Case in point: a new law proposed in the state of Illinois that would have each individual bullet sold in the state stamped with a traceable serial number, according to WFLD.
Ostensibly promoted as a way to crack down on the rampant gun violence in places like Chicago, the process would, according to gun control activists, allow police to recover bullets and spent casings from crime scenes, locate the unique code on each piece, and trace it back to the store from which it was sold, potentially discovering the individual who purchased the ammunition.
“We just want to know how the guns and the bullets are getting into the hands of our youth and causing senseless harm and murder on our streets,” explained Rep. Sonya Harper.
Gun store owners immediately decried the proposal, noting it would require immense amounts of paperwork on their end, would create a virtually impossible task of keeping records for every ammo purchase, and was not a serious solution to the gun violence problem in the first place.
“Don’t go after these bullets and this bullet stamping thing — that’s ridiculous. Go after the gang bangers, the people who are let out on the streets from parole,” said Fred Lutger of Freddie Bear Sports, a gun store located in Tinley Park.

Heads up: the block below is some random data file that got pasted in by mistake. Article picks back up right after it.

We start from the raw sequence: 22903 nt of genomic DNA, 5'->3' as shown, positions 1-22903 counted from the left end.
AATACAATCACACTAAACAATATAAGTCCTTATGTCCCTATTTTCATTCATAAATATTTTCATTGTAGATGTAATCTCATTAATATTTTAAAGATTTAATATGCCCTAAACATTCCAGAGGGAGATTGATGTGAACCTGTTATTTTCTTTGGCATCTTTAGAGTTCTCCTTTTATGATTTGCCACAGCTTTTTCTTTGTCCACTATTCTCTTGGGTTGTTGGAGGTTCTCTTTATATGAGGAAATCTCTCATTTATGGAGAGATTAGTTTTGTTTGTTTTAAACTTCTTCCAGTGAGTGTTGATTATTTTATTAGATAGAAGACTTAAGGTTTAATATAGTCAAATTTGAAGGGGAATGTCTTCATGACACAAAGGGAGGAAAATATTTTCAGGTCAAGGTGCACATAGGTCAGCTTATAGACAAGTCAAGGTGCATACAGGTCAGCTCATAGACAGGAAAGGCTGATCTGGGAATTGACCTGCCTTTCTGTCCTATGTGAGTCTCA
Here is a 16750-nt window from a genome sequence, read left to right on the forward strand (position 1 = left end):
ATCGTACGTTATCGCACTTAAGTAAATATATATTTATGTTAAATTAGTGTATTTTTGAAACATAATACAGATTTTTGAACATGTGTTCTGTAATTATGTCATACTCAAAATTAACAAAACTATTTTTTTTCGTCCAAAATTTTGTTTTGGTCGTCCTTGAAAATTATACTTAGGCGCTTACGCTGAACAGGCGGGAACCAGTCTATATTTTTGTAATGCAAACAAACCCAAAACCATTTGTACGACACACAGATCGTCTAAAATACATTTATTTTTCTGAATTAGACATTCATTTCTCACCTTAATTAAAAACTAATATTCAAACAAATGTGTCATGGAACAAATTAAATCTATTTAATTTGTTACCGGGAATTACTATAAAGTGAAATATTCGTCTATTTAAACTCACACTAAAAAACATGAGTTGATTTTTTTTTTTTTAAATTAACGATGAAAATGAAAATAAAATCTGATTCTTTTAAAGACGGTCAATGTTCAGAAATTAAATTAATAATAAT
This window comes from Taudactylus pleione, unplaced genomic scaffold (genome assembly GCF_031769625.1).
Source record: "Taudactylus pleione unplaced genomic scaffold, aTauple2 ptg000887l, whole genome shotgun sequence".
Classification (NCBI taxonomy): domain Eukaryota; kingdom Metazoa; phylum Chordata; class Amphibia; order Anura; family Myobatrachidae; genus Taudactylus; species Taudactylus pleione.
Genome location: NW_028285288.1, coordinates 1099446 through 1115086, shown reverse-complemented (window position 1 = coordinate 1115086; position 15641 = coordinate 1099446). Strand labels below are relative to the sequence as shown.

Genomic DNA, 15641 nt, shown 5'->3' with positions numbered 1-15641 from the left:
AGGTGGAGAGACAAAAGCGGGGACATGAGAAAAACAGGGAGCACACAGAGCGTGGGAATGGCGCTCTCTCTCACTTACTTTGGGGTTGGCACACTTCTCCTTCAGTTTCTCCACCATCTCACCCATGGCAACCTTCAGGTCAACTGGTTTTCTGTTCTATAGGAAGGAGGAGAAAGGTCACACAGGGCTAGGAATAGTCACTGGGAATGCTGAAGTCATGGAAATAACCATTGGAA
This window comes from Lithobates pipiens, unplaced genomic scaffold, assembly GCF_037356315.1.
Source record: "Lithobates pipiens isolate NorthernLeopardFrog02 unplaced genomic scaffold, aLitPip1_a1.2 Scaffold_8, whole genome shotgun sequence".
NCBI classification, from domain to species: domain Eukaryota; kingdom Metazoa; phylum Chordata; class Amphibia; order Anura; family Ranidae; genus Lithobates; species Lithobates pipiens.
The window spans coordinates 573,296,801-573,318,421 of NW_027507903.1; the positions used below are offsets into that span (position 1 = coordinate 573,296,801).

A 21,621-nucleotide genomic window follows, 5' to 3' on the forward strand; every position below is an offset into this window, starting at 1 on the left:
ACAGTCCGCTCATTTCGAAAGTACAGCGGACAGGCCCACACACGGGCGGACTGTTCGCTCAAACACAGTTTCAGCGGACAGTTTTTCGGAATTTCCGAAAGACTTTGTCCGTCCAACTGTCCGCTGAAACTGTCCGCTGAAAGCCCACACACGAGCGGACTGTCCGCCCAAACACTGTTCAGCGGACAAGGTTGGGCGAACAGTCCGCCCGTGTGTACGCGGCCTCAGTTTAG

While this proposal on its face appeared to be little more than a major inconvenience for licensed gun store owners and ammo dealers, left unsaid was the massive effect it would have for the community of gun ownerswho reload their own ammunition at home.
Should this law take effect, it would prove essentially impossible for reloaders and home manufacturers of ammunition to continue doing what they do, as they would be required to enter the expensive and red tape-choked bureaucratic mess of gun law compliance.
Furthermore, it remained unclear whether the law would mandate stamping a code on the actual bullet itself, or merely the shell casing that contains the bullet. Experienced shooters know that bullets become exceptionally deformed after being fired and hitting a target, which would likely make any code stamped on it unreadable and therefore worthless.
Also, actual bullets aren’t always recovered from crime scenes or shooting victims. A code stamped on the casing would make more sense, but would still be an expensive bureaucratic nightmare that would do little to stop criminals, as they could simply make sure they recover their spent brass following a shooting.
In truth, this is just another unworkable and ignorant idea from the anti-gunners who simply don’t understand how firearms work and refuse to address the underlying root causes or perpetrators of gun violence, which have very little to do with gun store owners or ammo reloaders.
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